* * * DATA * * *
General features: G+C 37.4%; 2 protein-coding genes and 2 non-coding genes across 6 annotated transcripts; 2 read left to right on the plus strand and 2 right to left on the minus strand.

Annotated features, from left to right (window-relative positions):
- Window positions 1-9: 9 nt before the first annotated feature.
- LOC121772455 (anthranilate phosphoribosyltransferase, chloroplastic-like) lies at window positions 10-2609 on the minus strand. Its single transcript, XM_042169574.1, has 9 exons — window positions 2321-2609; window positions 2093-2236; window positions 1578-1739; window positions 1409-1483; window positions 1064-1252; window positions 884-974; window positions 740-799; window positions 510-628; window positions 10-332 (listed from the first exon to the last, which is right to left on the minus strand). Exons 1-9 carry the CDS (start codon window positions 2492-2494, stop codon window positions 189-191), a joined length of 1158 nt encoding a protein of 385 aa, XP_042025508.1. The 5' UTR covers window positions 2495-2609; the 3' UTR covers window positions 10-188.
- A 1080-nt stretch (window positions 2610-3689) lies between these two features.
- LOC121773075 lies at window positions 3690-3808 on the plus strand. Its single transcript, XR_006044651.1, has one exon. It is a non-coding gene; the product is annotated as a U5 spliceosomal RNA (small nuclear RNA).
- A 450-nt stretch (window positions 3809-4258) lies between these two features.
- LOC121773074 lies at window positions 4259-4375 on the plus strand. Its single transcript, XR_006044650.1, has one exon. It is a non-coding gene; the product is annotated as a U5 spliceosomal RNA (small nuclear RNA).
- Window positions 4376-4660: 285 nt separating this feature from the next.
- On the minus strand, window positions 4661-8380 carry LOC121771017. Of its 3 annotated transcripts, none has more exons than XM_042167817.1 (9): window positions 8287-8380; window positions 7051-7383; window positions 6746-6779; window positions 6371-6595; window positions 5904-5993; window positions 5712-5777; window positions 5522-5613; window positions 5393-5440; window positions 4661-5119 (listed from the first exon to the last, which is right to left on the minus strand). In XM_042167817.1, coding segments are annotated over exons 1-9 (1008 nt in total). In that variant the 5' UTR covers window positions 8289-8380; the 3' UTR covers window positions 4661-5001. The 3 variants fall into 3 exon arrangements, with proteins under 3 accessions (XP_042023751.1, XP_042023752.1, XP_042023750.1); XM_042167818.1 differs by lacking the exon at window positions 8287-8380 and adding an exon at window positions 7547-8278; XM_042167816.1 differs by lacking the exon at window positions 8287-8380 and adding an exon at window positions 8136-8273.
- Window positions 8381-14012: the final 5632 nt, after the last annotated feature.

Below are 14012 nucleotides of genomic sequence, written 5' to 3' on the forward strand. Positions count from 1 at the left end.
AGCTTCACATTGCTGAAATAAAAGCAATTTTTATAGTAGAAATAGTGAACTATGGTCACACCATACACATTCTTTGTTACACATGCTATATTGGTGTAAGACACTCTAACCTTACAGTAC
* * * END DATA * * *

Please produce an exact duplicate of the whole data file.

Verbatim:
General features: G+C 37.4%; 2 protein-coding genes and 2 non-coding genes across 6 annotated transcripts; 2 read left to right on the plus strand and 2 right to left on the minus strand.

Annotated features, from left to right (window-relative positions):
- Window positions 1-9: 9 nt before the first annotated feature.
- LOC121772455 (anthranilate phosphoribosyltransferase, chloroplastic-like) lies at window positions 10-2609 on the minus strand. Its single transcript, XM_042169574.1, has 9 exons — window positions 2321-2609; window positions 2093-2236; window positions 1578-1739; window positions 1409-1483; window positions 1064-1252; window positions 884-974; window positions 740-799; window positions 510-628; window positions 10-332 (listed from the first exon to the last, which is right to left on the minus strand). Exons 1-9 carry the CDS (start codon window positions 2492-2494, stop codon window positions 189-191), a joined length of 1158 nt encoding a protein of 385 aa, XP_042025508.1. The 5' UTR covers window positions 2495-2609; the 3' UTR covers window positions 10-188.
- A 1080-nt stretch (window positions 2610-3689) lies between these two features.
- LOC121773075 lies at window positions 3690-3808 on the plus strand. Its single transcript, XR_006044651.1, has one exon. It is a non-coding gene; the product is annotated as a U5 spliceosomal RNA (small nuclear RNA).
- A 450-nt stretch (window positions 3809-4258) lies between these two features.
- LOC121773074 lies at window positions 4259-4375 on the plus strand. Its single transcript, XR_006044650.1, has one exon. It is a non-coding gene; the product is annotated as a U5 spliceosomal RNA (small nuclear RNA).
- Window positions 4376-4660: 285 nt separating this feature from the next.
- On the minus strand, window positions 4661-8380 carry LOC121771017. Of its 3 annotated transcripts, none has more exons than XM_042167817.1 (9): window positions 8287-8380; window positions 7051-7383; window positions 6746-6779; window positions 6371-6595; window positions 5904-5993; window positions 5712-5777; window positions 5522-5613; window positions 5393-5440; window positions 4661-5119 (listed from the first exon to the last, which is right to left on the minus strand). In XM_042167817.1, coding segments are annotated over exons 1-9 (1008 nt in total). In that variant the 5' UTR covers window positions 8289-8380; the 3' UTR covers window positions 4661-5001. The 3 variants fall into 3 exon arrangements, with proteins under 3 accessions (XP_042023751.1, XP_042023752.1, XP_042023750.1); XM_042167818.1 differs by lacking the exon at window positions 8287-8380 and adding an exon at window positions 7547-8278; XM_042167816.1 differs by lacking the exon at window positions 8287-8380 and adding an exon at window positions 8136-8273.
- Window positions 8381-14012: the final 5632 nt, after the last annotated feature.

Below are 14012 nucleotides of genomic sequence, written 5' to 3' on the forward strand. Positions count from 1 at the left end.
AGCTTCACATTGCTGAAATAAAAGCAATTTTTATAGTAGAAATAGTGAACTATGGTCACACCATACACATTCTTTGTTACACATGCTATATTGGTGTAAGACACTCTAACCTTACAGTAC